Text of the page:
Ripon has long been known for thinking and acting differently since its founding in the 1800s.
This is the first article in a series documenting innovation and invention as Riponites designed inventions that were approved by the US Patent Office in Washington, DC
Did you know?
The US Government and Congress grants four different types of patents to secure inventor rights to design, use and sell products, enhance processes, or register new species of plants.
110 US patent applications were filed from individuals in Ripon in the 1800s.
66 US patent applications were filed from Ripon in the 1960s.
The majority of patents may be granted to anyone who initiates or discovers any new and useful process, machine, item for manufacture or any new useful improvement thereof.
Patent applications include a need for professional drawings of inventions, written details about their attributes and functions for US Patent and Trademark Office consideration and approval.
Today, it takes an average of 24 months to have an invention or innovation for a patent to be drawn, submitted and approved by the US Patent and Trademark Office in Washington, DC
Details about patents granted.
The patents granted to the citizens and inventors in Ripon all have professional drawings, descriptions and the dates approved by the US Patent and Trademark Office
Professional artists who drew the inventions in order to be considered for patent vary, and all of the applications are signed by the inventors, plus have the signatures of two local Ripon “witnesses” of the inventions on patent applications.
For most of the applications from Ripon, the inventors and their witnesses who co-signed these documents can be traced within the Pedrick Genealogy Notebooks at the Ripon Historical Society, the Ripon Public Library and by researching the US Federal Census by individual name and date via www.ancestry.com.
Originally, the length of time that a patent was held and protected for use was determined on a case-by-case basis, so there were no set expiration dates. Over the years, in modern times, this has changed to become an average of 20 years from date filed until individual patents expired.
Many early US patent records were lost in a fire. However, most that were granted from the year 1836 on are available for viewing online at www.archives.gov by going to guide, fed-records, groups.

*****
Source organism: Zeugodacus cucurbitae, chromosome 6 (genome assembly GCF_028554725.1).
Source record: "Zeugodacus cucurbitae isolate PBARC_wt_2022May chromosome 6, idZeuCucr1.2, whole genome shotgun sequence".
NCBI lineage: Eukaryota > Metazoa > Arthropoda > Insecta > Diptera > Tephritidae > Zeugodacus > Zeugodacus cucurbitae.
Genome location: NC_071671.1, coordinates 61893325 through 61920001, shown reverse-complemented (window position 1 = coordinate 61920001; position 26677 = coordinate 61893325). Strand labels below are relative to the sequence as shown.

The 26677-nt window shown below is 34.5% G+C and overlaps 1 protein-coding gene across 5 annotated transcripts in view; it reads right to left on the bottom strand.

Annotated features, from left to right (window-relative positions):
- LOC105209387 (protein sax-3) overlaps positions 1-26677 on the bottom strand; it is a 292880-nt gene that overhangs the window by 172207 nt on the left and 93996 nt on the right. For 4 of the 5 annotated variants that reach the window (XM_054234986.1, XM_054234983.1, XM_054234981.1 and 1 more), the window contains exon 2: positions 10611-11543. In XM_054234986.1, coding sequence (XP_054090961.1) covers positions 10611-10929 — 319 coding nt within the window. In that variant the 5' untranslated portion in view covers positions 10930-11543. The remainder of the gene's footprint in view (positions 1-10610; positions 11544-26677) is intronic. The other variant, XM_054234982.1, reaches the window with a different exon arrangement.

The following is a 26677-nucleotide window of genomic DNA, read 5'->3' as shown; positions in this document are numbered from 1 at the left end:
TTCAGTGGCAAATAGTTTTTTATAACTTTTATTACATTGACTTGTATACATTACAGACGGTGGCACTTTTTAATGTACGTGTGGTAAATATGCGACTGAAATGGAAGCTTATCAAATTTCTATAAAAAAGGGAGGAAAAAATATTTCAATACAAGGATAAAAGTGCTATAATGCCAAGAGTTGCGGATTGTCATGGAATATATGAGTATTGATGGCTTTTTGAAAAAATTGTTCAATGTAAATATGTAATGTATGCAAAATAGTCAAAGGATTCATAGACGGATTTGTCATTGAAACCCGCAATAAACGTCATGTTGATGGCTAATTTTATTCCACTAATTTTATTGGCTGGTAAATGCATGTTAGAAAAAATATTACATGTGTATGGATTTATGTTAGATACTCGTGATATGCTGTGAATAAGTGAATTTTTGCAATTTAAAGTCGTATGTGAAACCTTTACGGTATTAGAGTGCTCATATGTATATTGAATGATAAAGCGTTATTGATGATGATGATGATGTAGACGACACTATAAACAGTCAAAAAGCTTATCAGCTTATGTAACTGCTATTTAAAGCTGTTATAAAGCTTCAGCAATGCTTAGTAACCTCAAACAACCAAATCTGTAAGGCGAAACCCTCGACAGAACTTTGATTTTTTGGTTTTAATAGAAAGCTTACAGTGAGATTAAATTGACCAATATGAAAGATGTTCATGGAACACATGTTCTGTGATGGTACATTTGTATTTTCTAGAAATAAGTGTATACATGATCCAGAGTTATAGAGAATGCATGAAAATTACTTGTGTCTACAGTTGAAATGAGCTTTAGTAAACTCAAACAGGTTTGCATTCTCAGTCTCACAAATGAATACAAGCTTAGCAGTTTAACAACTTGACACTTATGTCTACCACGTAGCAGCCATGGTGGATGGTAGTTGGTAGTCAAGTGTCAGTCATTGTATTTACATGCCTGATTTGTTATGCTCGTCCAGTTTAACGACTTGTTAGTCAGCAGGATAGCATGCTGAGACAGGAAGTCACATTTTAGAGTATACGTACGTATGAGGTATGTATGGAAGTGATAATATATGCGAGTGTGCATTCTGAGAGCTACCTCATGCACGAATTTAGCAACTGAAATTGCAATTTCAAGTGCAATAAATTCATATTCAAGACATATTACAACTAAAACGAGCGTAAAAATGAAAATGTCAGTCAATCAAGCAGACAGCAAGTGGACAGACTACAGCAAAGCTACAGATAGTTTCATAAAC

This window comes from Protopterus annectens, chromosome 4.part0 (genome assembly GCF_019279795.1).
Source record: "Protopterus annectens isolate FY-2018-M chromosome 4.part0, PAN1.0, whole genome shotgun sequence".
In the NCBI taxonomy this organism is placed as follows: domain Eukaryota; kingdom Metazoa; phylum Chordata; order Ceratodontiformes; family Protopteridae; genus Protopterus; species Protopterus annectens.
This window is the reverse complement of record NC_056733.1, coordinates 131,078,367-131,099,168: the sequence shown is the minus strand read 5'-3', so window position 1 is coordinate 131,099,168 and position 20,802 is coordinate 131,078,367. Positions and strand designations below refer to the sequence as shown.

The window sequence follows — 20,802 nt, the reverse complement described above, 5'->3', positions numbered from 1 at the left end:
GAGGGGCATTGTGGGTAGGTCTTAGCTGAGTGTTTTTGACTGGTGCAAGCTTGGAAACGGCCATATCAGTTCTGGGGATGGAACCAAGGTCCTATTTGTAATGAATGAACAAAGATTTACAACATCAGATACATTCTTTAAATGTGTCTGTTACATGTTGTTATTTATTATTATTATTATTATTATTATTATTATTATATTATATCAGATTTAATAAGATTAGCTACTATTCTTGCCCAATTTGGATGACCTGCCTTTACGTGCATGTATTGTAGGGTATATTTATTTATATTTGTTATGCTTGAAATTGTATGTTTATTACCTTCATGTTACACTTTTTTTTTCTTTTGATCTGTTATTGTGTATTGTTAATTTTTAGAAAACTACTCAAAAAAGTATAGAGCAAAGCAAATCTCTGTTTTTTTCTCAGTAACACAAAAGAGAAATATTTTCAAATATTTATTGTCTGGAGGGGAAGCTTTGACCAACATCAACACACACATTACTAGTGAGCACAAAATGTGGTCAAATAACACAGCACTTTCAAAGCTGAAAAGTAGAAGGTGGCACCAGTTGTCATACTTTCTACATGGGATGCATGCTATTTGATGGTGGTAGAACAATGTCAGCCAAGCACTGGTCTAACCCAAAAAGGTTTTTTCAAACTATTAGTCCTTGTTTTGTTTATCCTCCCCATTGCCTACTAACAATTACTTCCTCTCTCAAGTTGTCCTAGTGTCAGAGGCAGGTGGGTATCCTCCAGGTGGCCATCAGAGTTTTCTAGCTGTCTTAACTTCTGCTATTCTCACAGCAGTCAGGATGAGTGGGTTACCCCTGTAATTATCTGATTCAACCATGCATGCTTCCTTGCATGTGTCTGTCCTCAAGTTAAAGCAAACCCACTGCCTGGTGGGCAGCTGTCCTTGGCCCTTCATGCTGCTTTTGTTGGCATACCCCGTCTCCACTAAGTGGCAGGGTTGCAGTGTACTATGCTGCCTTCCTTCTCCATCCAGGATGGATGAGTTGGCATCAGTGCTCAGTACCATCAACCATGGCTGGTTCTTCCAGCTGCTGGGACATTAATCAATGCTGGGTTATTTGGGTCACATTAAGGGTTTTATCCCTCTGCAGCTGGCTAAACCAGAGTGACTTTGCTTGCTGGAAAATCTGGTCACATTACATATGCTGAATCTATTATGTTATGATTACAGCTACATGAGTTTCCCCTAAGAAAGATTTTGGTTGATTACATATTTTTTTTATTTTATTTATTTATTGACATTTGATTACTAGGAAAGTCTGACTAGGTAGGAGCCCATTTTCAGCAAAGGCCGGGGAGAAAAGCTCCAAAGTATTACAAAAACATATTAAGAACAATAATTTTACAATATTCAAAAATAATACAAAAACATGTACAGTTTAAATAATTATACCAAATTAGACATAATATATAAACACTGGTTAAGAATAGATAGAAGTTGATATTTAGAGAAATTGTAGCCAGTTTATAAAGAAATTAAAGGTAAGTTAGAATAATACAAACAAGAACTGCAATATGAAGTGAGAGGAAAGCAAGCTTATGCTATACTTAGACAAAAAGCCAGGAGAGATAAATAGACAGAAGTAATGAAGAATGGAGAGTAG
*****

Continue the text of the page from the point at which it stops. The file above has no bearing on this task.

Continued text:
An early example of a Riponite applying for a Patent.
Riponites who have applied for patents weren’t just inventors.
Most owned and operated businesses for their everyday income. Some were farmers seeking to improve farm equipment and related parts.
This is sort of like the Wright Brothers who invented the airplane as their day job was operating a bicycle shop.
William Pearson (1848-1893) was born in England and came to live in Ripon in 1851. He was the manufacturer of beer for many years near the site on the Silver Creek that was eventually used by the Haas Brewery. He was married in England and brought his family with him, including nine children.
In 1870, Pearson partnered with Peter Hogoboom (1820-1880), who was born in New York and arrived in Ripon as a grain dealer and local farmer. Hogoboom must have held multiple business interests. In addition to being a grain dealer and farmer, he was listed in a Fond du Lac County Ripon Directory as a partner at “Hogoboom and Akin, cabinet makers and furniture dealers, office and warehouse located at the old City Hall.”
This would have been where Hamilton’s Ladies’ Apparel currently is located.
Together, Pearson and Hogoboom invented and produced a new and original design for trademarks, which became a “double universal joint. It was used in coupling shafts for machinery to be used with “Universal Boiling Fluid” to clean steam-boilers.” The patent was granted March 15, 1870.
While the historical society does not know more about their machinery equipment and their sales or profits, it does know that Pearson and his family remained in Ripon and are buried at Hillside Cemetery off of Congress Street.
The Hogobooms remained in Ripon 10 years, before relocating to Juneau, Wis., and then moving to California, where they are buried.
Universal Joints today
“Universal joints” inside operating machinery as connectors to drive shafts and other mechanical parts that allow them to function. Today, modern universal joints can operate at many (internal machinery) angles and are also built of various shapes, sizes, and materials.
Universal joints are manufactured by multiple industries since the above concept was patented by the inventor in Ripon.
The Ripon Historical Society is the oldest continually operating historical society in Wisconsin. It is open Fridays and Saturdays 10 am to 1 pm
For more information, follow us at Facebook/riponhistory or www.riponhistory.org.